The 2015 AIHce kicked off early Monday morning in Salt Lake City with the opening keynote address given by Alison Levine, team captain of the first American women’s Everest expedition. Levine is in a unique position to discuss leadership practices. In addition to be a global adventurer, Levine has spent more than two decades climbing the corporate ladder.
One of the most thought-stirring sessions at this year’s American Industrial Hygiene Conference and Expo (AIHce) held this week in Salt Lake City is a discussion featuring OSHA boss Dr. David Michaels and Department of Labor Administrator of the Wage and Hour Division Dr. David Weil. They are talking about Dr. Weil’s 2014 book, “The Fissured Workplace: Why work became so bad for so many and what can be done to improve it,” published by the Harvard Press, in the context of workplace safety and health outcomes.
The Electrical Safety Foundation International (ESFI) is urging people to minimize the risk of electrical fires and shocks by protecting their homes with arc fault circuit interrupters (AFCIs), ground fault circuit interrupters (GFCIs), and tamper resistant receptacles (TRRs).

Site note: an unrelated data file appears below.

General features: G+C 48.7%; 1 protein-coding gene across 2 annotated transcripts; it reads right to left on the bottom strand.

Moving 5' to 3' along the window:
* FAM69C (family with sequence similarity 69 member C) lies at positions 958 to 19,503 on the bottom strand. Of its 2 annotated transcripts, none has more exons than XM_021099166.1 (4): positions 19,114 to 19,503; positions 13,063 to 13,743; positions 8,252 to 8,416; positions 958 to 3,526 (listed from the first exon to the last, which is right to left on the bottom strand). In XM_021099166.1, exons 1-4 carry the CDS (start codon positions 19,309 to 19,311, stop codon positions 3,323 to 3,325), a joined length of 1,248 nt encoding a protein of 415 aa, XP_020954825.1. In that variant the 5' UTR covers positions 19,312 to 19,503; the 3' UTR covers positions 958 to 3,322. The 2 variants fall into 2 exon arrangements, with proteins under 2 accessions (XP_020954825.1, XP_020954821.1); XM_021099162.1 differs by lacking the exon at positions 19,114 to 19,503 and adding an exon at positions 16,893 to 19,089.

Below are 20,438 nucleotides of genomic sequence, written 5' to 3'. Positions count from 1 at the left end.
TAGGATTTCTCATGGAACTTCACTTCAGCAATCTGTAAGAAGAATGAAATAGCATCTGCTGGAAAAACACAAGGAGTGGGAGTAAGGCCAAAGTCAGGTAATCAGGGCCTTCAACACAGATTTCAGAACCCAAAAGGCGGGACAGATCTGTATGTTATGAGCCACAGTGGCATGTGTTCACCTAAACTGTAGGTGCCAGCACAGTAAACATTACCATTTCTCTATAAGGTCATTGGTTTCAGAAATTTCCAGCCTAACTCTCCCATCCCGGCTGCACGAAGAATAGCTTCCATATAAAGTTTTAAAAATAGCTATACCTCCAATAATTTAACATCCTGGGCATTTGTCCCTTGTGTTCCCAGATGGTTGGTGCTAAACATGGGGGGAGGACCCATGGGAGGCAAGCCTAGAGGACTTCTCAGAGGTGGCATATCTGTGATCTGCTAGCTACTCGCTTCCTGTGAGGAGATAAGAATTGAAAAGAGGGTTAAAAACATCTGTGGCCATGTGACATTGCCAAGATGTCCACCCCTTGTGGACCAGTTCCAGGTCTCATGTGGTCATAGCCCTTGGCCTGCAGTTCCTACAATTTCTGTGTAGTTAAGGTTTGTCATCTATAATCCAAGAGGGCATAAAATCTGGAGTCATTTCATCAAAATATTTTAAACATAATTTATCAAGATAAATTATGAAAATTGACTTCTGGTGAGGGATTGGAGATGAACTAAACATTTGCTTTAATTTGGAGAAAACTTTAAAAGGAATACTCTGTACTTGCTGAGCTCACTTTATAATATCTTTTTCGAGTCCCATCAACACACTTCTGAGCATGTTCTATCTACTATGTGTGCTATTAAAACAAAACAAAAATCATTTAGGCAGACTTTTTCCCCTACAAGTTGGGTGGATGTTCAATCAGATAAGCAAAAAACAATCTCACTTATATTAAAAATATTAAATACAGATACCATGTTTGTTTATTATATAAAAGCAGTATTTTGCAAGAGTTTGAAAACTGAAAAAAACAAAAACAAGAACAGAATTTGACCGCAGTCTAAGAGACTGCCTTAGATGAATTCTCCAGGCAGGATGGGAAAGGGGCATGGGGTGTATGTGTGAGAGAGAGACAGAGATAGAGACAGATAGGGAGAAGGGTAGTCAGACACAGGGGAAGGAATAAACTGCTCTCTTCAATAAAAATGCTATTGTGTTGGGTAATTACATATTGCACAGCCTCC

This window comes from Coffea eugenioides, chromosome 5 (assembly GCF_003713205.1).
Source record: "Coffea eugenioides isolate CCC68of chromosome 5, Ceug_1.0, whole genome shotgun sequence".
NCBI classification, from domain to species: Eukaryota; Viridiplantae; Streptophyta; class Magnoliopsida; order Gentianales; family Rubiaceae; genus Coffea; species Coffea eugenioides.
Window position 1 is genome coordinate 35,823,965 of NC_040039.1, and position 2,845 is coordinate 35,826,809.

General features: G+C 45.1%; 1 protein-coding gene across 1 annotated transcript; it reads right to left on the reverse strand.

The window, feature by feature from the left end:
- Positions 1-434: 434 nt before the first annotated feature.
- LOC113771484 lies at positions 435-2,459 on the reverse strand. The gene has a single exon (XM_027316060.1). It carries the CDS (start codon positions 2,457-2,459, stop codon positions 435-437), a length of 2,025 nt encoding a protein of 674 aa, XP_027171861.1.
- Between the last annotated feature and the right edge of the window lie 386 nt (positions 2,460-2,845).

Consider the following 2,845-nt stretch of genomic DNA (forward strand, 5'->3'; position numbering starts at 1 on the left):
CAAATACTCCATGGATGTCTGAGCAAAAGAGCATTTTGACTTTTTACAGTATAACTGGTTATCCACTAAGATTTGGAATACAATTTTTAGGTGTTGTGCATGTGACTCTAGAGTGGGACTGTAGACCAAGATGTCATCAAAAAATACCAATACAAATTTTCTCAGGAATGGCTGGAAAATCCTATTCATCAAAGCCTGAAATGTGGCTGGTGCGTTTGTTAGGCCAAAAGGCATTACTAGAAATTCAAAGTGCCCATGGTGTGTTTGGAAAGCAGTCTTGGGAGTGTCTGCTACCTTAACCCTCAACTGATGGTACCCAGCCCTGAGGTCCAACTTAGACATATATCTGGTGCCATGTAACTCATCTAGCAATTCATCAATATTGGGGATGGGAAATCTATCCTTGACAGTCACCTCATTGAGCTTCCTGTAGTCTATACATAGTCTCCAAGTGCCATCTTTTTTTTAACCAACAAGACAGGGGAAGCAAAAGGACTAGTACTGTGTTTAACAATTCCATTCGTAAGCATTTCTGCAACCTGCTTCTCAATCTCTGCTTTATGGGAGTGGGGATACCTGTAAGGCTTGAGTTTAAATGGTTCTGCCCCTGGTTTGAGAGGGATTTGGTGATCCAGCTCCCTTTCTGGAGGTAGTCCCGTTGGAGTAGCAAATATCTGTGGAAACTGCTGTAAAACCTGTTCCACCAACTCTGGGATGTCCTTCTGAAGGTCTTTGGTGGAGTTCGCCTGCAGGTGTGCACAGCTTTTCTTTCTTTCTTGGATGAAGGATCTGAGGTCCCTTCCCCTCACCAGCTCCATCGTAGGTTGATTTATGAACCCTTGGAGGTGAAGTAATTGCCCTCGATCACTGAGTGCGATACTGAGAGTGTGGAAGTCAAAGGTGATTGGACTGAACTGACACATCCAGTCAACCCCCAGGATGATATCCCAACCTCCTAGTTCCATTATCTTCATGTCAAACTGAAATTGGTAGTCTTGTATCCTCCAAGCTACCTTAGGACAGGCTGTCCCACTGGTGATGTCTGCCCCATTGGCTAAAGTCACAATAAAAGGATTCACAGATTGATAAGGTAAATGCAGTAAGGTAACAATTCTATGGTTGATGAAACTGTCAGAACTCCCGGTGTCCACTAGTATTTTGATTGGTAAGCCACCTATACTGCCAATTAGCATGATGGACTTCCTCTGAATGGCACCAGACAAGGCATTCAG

Tool grabbers that can employees avoid being struck by falling objects and an app that lets you calculate fall clearance were this week’s top occupational safety and health-related products featured on ISHN.com.
High levels of cynicism associated with lower income levels later in life, study says
May 29, 2015
Holding cynical beliefs about others may have a negative effect on your income according to research published by the American Psychological Association (APA). “While previous research has associated cynicism with detrimental outcomes across a wide range of spheres of life, including physical health, psychological well-being and marital adjustment, the present research has established an association between cynicism and individual economic success,” says Olga Stavrova, PhD, a research associate at the Institute of Sociology and Social Psychology, University of Cologne, Germany, and lead author on the study which appears in the Journal of Personality and Social Psychology®.
The Wyndham hotel is next door to Massachusetts General Hospital
May 29, 2015
Housekeepers at the Wyndham hotel say they’re being exposed to used syringes, blood, vomit and other bodily fluids while cleaning rooms used by people who stay at the hotel after leaving Massachusetts General Hospital, which is next door to the hotel.